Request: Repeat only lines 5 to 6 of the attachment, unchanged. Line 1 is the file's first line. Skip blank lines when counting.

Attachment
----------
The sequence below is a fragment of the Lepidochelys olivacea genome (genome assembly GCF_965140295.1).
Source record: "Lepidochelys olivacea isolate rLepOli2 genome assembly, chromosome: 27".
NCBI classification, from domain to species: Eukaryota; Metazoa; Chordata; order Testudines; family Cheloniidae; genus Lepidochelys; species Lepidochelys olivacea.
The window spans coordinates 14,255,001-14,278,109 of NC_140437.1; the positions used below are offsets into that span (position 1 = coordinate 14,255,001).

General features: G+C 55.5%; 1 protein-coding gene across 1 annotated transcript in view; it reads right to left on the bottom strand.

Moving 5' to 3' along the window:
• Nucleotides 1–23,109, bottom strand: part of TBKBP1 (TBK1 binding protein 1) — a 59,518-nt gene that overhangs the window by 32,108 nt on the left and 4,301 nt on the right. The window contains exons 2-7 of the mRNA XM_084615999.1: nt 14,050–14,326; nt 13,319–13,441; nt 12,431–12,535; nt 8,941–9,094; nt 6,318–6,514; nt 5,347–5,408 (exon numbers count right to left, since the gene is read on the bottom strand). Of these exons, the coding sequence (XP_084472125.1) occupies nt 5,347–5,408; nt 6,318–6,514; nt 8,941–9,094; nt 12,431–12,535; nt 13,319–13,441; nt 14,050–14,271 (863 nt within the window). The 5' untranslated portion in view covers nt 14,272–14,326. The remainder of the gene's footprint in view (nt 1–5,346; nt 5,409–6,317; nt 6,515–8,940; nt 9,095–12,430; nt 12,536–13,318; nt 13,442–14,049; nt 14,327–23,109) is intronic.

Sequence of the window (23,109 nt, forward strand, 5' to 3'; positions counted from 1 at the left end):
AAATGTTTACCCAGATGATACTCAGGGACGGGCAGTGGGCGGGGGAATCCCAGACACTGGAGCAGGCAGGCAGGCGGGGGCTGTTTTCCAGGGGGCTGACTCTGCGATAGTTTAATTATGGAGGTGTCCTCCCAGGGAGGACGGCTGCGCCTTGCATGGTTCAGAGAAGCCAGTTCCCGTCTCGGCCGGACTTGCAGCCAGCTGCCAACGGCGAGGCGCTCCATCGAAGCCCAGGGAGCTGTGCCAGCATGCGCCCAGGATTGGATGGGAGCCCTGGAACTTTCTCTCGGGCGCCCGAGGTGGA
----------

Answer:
General features: G+C 55.5%; 1 protein-coding gene across 1 annotated transcript in view; it reads right to left on the bottom strand.

Moving 5' to 3' along the window: